Local Coverage of the 2011 Elora Writers' Festival

Read an account of the 2011 Elora Writers' Festival in the Guelph Mecury: Writers’ festival a book lover’s delight

Tuesday, June 7, 2011

Pictures from our Young Writers Contest Event at 11:00 A.M. on May 29

Young Writers Contest Coordinator Jean Mills with Christopher Davis,
winner of an Honourable Mention in the Junior Prose category
Young Writers Contest judges Kira Vermond (on left) and Heather Wright
(third from left) with a clutch of avid writers

Sunday, June 5, 2011

All I Want Is a Room Somewhere...

From: Wikimedia Commons

"Agatha Christie was 48 years old in 1938, gaining fame and fortune from her prolific output of short stories and novels, one series starring the dandified Belgian detective Hercule Poirot, another centered on the underestimated spinster-sleuth Jane Marple. [...] Christie longed for a vacation refuge. That summer, she heard of a handsome Georgian manor house, built around 1792, going up for sale; it was set on 33 acres, 15 miles from her birthplace, the village of Torquay. For Christie, Greenway—reachable only by boat or down a narrow country lane one and a half miles from the nearest village of Galmpton—represented, as she wrote in her autobiography, 'the ideal house, a dream house.' " ( Smithsonian.comRead more...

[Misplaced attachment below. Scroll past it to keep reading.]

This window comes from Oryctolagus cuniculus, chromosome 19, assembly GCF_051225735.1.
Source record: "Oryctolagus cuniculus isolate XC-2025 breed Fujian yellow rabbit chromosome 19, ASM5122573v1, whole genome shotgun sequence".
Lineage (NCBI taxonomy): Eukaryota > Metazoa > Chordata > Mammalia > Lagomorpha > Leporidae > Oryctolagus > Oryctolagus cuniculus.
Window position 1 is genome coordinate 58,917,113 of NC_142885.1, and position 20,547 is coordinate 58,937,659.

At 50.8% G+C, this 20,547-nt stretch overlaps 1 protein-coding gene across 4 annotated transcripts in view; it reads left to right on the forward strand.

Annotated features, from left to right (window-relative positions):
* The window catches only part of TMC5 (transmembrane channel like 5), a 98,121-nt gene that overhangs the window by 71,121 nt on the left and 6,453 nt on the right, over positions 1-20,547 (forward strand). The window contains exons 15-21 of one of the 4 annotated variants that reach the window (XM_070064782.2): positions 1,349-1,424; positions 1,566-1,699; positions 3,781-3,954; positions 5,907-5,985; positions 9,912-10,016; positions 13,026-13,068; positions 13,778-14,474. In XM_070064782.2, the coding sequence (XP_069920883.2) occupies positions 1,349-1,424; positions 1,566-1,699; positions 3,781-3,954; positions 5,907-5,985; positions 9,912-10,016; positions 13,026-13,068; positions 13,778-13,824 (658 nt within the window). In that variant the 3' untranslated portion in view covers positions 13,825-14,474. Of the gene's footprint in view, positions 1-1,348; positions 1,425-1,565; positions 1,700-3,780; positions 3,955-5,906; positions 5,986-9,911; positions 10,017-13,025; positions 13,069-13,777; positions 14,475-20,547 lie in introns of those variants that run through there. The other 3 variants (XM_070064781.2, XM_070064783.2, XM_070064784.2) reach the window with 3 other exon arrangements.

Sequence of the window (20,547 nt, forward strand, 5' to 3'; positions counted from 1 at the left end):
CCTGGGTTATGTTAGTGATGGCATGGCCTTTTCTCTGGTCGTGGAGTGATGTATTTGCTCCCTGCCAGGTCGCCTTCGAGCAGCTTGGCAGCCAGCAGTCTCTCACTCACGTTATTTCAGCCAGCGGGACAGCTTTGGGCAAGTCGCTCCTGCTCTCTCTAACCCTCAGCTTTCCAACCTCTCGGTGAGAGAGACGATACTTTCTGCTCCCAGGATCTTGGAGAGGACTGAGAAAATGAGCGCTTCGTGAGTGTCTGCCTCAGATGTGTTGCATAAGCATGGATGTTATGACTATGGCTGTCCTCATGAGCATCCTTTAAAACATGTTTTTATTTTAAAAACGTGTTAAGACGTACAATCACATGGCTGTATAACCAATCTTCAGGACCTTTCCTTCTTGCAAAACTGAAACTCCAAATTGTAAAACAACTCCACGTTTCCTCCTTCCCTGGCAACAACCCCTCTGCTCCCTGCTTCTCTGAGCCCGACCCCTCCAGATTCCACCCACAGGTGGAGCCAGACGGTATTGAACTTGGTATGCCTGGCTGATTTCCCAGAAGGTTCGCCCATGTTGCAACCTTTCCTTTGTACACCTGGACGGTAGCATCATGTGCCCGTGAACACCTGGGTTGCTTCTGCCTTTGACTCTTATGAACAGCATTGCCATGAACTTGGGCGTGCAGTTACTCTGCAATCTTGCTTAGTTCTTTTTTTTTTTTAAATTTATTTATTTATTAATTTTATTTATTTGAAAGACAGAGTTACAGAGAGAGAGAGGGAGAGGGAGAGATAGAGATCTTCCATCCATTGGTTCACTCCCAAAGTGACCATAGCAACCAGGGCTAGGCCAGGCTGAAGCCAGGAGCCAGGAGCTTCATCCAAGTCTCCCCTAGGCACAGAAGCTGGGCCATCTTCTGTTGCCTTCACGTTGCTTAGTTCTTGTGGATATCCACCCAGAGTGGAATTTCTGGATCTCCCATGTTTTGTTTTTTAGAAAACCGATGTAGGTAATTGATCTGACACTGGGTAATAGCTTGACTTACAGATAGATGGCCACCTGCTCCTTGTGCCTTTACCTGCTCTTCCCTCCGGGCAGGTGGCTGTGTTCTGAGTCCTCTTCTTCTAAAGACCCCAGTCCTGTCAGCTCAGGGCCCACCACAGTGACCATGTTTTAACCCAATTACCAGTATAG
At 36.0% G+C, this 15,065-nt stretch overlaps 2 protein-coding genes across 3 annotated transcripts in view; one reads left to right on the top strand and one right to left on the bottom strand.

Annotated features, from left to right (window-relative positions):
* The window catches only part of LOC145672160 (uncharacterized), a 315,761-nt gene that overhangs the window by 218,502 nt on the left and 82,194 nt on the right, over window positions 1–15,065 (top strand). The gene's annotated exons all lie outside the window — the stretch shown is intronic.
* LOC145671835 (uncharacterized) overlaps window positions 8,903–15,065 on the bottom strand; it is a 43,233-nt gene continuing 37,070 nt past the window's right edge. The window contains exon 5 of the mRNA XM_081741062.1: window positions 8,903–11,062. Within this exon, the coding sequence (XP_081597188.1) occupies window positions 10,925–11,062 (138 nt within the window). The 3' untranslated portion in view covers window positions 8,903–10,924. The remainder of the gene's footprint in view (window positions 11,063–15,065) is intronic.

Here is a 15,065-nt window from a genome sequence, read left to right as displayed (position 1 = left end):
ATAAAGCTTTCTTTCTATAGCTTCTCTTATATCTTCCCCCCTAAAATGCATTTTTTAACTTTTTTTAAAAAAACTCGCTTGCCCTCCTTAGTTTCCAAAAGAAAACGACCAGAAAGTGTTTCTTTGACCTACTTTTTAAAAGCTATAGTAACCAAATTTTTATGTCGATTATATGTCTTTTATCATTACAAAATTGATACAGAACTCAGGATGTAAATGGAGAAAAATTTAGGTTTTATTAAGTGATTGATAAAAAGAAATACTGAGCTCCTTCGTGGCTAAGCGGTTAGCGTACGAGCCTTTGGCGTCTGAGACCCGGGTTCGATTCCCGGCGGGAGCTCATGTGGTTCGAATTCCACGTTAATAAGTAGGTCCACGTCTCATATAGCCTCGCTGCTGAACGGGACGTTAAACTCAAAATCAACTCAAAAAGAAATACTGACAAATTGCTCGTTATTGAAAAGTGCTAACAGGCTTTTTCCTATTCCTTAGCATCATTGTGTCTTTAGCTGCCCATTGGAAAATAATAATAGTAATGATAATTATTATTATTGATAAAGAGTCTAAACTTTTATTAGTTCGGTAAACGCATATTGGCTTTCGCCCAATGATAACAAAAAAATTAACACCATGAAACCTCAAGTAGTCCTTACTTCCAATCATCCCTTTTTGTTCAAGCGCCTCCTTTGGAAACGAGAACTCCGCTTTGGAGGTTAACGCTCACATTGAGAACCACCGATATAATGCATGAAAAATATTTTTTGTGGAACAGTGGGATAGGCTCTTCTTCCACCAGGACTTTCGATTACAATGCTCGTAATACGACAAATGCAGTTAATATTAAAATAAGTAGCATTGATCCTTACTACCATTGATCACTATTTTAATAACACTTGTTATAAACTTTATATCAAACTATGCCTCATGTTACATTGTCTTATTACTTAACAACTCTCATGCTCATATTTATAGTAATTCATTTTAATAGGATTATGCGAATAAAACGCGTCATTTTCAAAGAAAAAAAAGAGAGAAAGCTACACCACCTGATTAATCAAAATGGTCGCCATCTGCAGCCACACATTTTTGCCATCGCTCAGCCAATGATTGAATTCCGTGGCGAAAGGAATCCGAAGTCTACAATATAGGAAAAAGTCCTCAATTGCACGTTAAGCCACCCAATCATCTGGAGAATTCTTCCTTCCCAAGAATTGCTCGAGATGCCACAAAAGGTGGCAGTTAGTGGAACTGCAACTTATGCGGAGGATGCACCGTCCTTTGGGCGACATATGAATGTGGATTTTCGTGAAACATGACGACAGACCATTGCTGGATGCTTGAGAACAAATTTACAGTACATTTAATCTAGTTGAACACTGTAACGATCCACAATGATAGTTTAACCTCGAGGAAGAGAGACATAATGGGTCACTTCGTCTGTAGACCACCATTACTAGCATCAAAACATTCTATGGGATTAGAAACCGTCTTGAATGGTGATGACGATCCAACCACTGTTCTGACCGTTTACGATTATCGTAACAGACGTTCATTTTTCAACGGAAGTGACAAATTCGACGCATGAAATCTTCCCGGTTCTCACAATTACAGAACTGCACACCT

"She may also have felt the pull of the garden and the boathouse, built on the spot where, it is said, Sir Walter Raleigh, smoking tobacco, had water thrown over him by a servant who thought he was on fire." (The Telegraph) Read more...

Where Henry Thoreau Penned Walden
— a more modest version of Greenway
From: The Statement

What it cost him:
• Board's: $8.03 (½, mostly shanty boards)
• Refuse shingles for roof and sides: $4.00
• One thousand old brick: $4.00
• Two casts of lime: $2.40.
• Hair: $0.31. (probably horsehair, which was used to strengthen plaster)
• Laths: $1.25
• Two second-hand windows with glass: $2.43
• Mantle-tree iron: $0.15
• Nails: $3.90
• Hinges and screws: $0.14
• Latch: $0.10
• Chalk: $0.01
• Transportation: $1.40
• In all: $28.12
(The Statement

Bernard Shaw's Writing Hut
From: An Honest Architecture 

"Vanity Fair advertised a Lazy Susan in 1917, but it took the creative mind of Bernard Shaw to see it's potential when combined with a writing hut. The idea was ingenious for a few reasons." ( An Honest Architecture) Read more...

See also here... and here...